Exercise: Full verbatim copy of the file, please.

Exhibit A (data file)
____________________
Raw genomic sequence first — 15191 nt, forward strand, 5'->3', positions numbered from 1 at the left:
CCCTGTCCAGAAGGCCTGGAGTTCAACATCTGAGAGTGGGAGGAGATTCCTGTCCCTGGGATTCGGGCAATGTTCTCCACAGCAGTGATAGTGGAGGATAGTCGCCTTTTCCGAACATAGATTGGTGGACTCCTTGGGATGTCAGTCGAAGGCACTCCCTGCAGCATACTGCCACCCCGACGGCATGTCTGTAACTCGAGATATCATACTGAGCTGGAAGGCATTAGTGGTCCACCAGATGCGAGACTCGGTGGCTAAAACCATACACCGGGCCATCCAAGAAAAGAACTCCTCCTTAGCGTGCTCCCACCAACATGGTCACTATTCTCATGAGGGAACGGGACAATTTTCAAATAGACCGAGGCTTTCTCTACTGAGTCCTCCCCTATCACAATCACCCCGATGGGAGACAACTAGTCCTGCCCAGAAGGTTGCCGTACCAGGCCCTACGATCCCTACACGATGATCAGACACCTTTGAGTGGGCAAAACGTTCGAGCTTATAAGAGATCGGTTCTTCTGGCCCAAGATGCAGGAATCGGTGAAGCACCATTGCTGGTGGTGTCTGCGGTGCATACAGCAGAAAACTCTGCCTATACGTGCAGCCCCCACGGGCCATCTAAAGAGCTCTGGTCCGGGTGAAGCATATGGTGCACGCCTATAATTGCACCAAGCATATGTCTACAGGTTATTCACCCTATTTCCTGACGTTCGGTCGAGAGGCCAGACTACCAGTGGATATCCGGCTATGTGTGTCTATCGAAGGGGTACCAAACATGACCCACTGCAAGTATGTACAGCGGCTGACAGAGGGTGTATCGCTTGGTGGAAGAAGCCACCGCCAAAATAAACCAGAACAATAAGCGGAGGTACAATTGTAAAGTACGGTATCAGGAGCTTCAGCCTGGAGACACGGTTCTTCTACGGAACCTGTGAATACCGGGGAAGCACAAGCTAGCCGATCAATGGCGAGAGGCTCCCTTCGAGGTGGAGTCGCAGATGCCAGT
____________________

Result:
Raw genomic sequence first — 15191 nt, forward strand, 5'->3', positions numbered from 1 at the left:
CCCTGTCCAGAAGGCCTGGAGTTCAACATCTGAGAGTGGGAGGAGATTCCTGTCCCTGGGATTCGGGCAATGTTCTCCACAGCAGTGATAGTGGAGGATAGTCGCCTTTTCCGAACATAGATTGGTGGACTCCTTGGGATGTCAGTCGAAGGCACTCCCTGCAGCATACTGCCACCCCGACGGCATGTCTGTAACTCGAGATATCATACTGAGCTGGAAGGCATTAGTGGTCCACCAGATGCGAGACTCGGTGGCTAAAACCATACACCGGGCCATCCAAGAAAAGAACTCCTCCTTAGCGTGCTCCCACCAACATGGTCACTATTCTCATGAGGGAACGGGACAATTTTCAAATAGACCGAGGCTTTCTCTACTGAGTCCTCCCCTATCACAATCACCCCGATGGGAGACAACTAGTCCTGCCCAGAAGGTTGCCGTACCAGGCCCTACGATCCCTACACGATGATCAGACACCTTTGAGTGGGCAAAACGTTCGAGCTTATAAGAGATCGGTTCTTCTGGCCCAAGATGCAGGAATCGGTGAAGCACCATTGCTGGTGGTGTCTGCGGTGCATACAGCAGAAAACTCTGCCTATACGTGCAGCCCCCACGGGCCATCTAAAGAGCTCTGGTCCGGGTGAAGCATATGGTGCACGCCTATAATTGCACCAAGCATATGTCTACAGGTTATTCACCCTATTTCCTGACGTTCGGTCGAGAGGCCAGACTACCAGTGGATATCCGGCTATGTGTGTCTATCGAAGGGGTACCAAACATGACCCACTGCAAGTATGTACAGCGGCTGACAGAGGGTGTATCGCTTGGTGGAAGAAGCCACCGCCAAAATAAACCAGAACAATAAGCGGAGGTACAATTGTAAAGTACGGTATCAGGAGCTTCAGCCTGGAGACACGGTTCTTCTACGGAACCTGTGAATACCGGGGAAGCACAAGCTAGCCGATCAATGGCGAGAGGCTCCCTTCGAGGTGGAGTCGCAGATGCCAGT